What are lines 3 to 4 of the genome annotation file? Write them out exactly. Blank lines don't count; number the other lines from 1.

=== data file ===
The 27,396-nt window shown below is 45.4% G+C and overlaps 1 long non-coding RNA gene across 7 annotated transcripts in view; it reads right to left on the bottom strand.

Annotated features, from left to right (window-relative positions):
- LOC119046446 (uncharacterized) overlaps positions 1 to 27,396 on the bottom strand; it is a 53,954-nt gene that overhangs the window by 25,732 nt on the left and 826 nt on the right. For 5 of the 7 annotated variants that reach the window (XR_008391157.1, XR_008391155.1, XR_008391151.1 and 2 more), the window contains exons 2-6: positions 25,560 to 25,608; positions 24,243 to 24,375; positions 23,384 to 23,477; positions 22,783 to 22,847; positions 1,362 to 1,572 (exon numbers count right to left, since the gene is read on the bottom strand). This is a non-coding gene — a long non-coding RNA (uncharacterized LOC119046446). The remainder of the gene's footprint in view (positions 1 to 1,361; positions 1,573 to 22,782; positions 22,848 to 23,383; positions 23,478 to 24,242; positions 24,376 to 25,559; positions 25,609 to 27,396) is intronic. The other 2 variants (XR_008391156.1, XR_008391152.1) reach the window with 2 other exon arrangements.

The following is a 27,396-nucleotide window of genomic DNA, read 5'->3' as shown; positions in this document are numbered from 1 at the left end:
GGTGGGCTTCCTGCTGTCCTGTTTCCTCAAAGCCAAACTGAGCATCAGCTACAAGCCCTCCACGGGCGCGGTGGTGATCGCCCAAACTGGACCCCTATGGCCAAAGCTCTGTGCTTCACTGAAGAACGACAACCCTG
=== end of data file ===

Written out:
- LOC119046446 (uncharacterized) overlaps positions 1 to 27,396 on the bottom strand; it is a 53,954-nt gene that overhangs the window by 25,732 nt on the left and 826 nt on the right. For 5 of the 7 annotated variants that reach the window (XR_008391157.1, XR_008391155.1, XR_008391151.1 and 2 more), the window contains exons 2-6: positions 25,560 to 25,608; positions 24,243 to 24,375; positions 23,384 to 23,477; positions 22,783 to 22,847; positions 1,362 to 1,572 (exon numbers count right to left, since the gene is read on the bottom strand). This is a non-coding gene — a long non-coding RNA (uncharacterized LOC119046446). The remainder of the gene's footprint in view (positions 1 to 1,361; positions 1,573 to 22,782; positions 22,848 to 23,383; positions 23,478 to 24,242; positions 24,376 to 25,559; positions 25,609 to 27,396) is intronic. The other 2 variants (XR_008391156.1, XR_008391152.1) reach the window with 2 other exon arrangements.

The following is a 27,396-nucleotide window of genomic DNA, read 5'->3' as shown; positions in this document are numbered from 1 at the left end: